Set during the gold-rush era in Hokitika, New Zealand, The Luminaries is an ambitious and incredibly detailed novel, inventively structured around astrological charts from that time.
The reader’s curiosity is piqued within the first few paragraphs. Twelve unlikely men are secretly gathered in the smoking room at the Crown Hotel, when in walks Walter Moody, fresh off the boat. Suffering from a terrible shock, he is unaware that he has stumbled upon a clandestine meeting. And so there are already two puzzles for the reader: what are the twelve men discussing? And what has shaken Walter Moody?
What follows is a myriad of mysteries becoming more strange and complex the further you read. The Luminaries is like a huge jigsaw, with chunks missing from every piece. At the end, rather than a straight-forward conclusion, you are left with an assortment of pieces to put together for yourself. This is probably infuriating for some readers but I enjoyed having to use my brain.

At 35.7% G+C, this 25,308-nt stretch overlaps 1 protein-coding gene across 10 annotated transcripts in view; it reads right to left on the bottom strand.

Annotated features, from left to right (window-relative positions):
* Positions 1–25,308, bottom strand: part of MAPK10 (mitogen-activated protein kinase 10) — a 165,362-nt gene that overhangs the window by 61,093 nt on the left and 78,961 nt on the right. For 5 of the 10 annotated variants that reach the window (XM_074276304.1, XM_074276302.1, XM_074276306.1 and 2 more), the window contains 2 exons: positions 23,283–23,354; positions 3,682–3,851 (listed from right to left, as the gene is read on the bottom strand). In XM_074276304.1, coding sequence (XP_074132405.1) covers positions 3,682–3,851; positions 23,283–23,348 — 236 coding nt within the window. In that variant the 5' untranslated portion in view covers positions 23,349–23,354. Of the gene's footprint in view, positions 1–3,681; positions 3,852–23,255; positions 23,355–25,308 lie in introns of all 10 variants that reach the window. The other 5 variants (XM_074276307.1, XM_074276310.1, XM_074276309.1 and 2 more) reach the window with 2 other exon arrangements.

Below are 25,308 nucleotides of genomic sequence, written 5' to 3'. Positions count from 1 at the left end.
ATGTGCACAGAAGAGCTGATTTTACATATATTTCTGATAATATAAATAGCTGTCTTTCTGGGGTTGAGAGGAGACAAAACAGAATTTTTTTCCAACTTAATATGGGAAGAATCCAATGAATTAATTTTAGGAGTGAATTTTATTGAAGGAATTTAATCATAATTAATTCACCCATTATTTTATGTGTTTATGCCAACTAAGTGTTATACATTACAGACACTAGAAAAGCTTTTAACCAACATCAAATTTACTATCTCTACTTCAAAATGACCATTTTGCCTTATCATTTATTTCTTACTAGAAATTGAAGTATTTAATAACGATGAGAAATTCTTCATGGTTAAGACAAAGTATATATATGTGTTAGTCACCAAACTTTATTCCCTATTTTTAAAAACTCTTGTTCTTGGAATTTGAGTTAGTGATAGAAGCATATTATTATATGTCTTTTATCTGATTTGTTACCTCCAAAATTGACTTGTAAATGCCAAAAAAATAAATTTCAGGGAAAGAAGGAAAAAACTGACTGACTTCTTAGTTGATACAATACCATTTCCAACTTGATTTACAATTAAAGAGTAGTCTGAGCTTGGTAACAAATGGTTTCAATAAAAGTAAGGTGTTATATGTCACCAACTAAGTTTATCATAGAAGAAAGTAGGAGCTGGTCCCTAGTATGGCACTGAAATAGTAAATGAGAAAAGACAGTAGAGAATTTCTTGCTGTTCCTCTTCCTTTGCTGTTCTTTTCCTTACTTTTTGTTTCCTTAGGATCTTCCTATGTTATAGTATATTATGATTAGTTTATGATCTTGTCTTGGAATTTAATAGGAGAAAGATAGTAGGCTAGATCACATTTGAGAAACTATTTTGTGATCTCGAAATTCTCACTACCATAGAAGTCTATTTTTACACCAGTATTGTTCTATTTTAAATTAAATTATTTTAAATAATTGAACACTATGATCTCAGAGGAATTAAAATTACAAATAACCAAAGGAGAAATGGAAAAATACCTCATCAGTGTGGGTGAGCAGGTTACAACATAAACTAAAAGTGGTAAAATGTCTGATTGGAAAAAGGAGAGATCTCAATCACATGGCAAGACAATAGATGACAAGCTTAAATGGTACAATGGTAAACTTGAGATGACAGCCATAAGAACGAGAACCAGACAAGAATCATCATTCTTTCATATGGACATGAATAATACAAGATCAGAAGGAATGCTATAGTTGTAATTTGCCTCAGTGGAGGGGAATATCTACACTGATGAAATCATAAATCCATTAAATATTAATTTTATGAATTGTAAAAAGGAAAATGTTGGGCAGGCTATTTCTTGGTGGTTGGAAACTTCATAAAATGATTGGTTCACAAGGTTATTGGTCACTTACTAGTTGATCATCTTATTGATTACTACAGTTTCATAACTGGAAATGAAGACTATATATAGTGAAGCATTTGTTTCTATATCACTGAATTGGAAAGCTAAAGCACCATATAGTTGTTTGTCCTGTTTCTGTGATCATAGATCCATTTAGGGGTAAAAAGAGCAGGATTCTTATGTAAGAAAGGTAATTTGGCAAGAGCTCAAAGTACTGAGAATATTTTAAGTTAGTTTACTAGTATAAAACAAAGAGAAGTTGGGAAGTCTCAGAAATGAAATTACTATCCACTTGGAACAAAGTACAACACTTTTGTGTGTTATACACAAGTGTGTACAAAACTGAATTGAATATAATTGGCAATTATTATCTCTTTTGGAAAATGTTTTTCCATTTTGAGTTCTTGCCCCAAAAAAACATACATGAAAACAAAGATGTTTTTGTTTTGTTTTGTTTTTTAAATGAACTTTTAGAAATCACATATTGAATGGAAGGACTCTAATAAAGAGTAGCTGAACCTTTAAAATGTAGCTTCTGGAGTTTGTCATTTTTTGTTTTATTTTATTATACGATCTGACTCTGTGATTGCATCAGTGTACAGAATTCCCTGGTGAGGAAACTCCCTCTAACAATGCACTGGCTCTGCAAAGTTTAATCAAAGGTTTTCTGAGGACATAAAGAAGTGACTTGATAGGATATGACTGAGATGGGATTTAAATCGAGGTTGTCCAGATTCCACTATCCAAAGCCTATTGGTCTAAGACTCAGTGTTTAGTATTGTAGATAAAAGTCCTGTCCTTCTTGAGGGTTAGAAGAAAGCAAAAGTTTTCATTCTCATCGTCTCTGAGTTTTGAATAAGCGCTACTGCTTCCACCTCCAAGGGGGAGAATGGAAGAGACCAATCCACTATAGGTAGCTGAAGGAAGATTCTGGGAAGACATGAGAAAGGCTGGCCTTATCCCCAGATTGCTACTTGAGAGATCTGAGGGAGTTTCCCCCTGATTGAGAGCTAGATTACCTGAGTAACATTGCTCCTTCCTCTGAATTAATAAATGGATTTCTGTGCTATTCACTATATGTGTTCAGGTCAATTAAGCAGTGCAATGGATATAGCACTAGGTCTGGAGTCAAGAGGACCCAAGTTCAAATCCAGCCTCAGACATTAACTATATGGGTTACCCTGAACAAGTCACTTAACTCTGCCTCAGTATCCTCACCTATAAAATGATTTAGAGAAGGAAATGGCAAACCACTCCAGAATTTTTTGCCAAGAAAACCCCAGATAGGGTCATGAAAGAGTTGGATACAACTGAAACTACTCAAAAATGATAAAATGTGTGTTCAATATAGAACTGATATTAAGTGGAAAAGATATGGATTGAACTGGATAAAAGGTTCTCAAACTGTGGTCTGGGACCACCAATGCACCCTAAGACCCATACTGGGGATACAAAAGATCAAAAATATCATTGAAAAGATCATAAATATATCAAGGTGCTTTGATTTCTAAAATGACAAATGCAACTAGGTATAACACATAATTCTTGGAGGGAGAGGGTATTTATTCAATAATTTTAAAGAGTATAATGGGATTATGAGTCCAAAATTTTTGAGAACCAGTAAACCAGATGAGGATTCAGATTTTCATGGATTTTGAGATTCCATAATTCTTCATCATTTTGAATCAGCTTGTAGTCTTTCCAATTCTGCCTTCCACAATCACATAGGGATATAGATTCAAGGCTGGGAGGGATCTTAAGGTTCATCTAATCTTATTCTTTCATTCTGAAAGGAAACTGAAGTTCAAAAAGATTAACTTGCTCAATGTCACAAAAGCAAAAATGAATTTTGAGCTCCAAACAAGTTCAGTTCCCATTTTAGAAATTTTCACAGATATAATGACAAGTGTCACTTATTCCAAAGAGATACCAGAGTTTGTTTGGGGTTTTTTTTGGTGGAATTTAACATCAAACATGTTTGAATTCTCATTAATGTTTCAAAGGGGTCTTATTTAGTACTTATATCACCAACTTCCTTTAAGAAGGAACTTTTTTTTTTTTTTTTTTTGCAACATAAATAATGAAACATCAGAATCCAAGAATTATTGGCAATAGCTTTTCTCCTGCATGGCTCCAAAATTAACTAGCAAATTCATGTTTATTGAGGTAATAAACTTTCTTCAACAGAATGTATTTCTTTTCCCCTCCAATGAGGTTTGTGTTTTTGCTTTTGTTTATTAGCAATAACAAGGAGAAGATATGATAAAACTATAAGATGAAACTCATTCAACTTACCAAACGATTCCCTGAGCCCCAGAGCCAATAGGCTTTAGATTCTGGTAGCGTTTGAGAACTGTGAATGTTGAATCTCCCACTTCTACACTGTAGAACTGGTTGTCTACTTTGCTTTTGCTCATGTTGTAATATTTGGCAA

The intricate plot is told from different perspectives. Each of the twelve men in the smoking room represent a zodiac sign and their parts are played out according to the astrological movements of the time. The book also reflects the waning of the moon, with each section being half the size of the one before. You may think such a structure would cause the narrative to feel forced or unnecessarily long, but somehow it works. The story can be fully enjoyed even if you have no interest in astrology, but it was an added bonus to see how everything fits together
My only real gripe with The Luminaries is the characterisation. All the characters are written well, with their own personalities and back stories, but I felt that none of them truly came to life in my imagination.
At over 800 pages long, you shouldn’t pick up The Luminaries lightly. It needs time and concentration, but if you are in the right frame of mind, it is a real treat.
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